Interestingly enough, bituminous coal-fired power plants that have added SCR and Scrubber technologies tend to increase the amount of SO3 (ie acid rain) leaked into the atmosphere.  Usually in those photos I look for the blue tint at the end of the water vapor which indicates a presence of sulfuric acid.

 

Awesome fact friedmators!  

So is this an example of the law of unintended consequences?  SCR and Scrubber Technologies, I believe, are necessary to obtain required permits pursuant to the Clean Air Act? 

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3 hours ago, donsutherland1 said:

FWIW, Dr. Berry replied. In part, this is his conclusion:

Munshi found no correlation using annual data for 57 years. That means human emissions did not cause the observed, almost steady increase in atmospheric CO2. There is no significant cause and effect.

The statistics for 57 years strongly imply that we would find the same result if we had 1000 years of data.

Several points:

1. Munshi measured the correlations in annual changes between fossil fuel emissions and atmospheric CO2 over a 57 year period.

2. Munshi did not address the issue cited in the second sentence. Just because the net change in atmospheric CO2 concentration, which is a function of CO2 emissions (natural and anthropogenic) and CO2 absorption, had little correlation with annual fossil fuel emissions does not mean that, over time, such emissions did not lead to an increase in atmospheric CO2. The 57-year period is relevant to the problem that was studied. Dr. Berry is drawing a conclusion that goes beyond the issue addressed in Munshi's paper.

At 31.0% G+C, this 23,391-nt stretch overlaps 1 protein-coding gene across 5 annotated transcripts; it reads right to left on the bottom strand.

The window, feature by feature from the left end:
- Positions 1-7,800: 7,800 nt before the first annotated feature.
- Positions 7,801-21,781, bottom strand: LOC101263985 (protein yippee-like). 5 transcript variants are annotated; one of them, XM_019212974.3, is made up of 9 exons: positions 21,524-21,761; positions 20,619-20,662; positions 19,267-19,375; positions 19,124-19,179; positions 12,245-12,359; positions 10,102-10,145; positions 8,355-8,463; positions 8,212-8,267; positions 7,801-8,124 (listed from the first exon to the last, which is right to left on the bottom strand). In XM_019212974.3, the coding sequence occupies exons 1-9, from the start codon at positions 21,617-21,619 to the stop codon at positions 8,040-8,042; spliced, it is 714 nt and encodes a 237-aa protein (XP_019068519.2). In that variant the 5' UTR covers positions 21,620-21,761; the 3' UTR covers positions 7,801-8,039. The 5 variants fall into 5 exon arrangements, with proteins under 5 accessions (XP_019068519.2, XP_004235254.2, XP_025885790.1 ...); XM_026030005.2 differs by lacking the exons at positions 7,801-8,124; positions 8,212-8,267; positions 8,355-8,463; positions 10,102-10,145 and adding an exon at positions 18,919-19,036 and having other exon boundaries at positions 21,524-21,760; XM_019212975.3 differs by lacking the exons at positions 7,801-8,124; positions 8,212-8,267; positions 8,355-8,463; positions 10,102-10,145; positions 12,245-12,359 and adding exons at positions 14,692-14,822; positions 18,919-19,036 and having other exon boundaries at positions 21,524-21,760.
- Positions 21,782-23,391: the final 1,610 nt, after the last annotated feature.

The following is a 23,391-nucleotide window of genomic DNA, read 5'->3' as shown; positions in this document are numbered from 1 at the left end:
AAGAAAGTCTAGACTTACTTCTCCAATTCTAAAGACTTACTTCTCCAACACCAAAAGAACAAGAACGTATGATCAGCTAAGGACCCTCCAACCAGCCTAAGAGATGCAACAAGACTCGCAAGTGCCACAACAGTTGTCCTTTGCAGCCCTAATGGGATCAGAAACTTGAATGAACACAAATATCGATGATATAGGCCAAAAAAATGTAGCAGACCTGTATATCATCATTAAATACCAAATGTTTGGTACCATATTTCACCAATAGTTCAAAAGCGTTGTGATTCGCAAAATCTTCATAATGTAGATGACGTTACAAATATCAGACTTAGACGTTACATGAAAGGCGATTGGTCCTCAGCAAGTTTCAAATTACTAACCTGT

Of course, the IPCC went beyond correlations in establishing a link between human emissions and the increase in atmospheric CO2. Multiple lines of evidence were provided in Chapter 6 (pp.493-494) of the Fifth Assessment Report: http://www.ipcc.ch/pdf/assessment-report/ar5/wg1/WG1AR5_Chapter06_FINAL.pdf

 

Awesome Don!!! 

Thanks so much for directing your comments to the source.  I look forward to the continuing dialogue!!!!

 

3 hours ago, donsutherland1 said:

 

 

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27 minutes ago, Jack Frost said:

 

Awesome fact friedmators!  

So is this an example of the law of unintended consequences?  SCR and Scrubber Technologies, I believe, are necessary to obtain required permits pursuant to the Clean Air Act? 

yosarian learned how the government works in a movie, catch 22 i think was its name

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Hope some many of you are watching the fascinating discussions on Dr. Berry's site, linked above in the first post, amongst Don, Dr. Berry and others.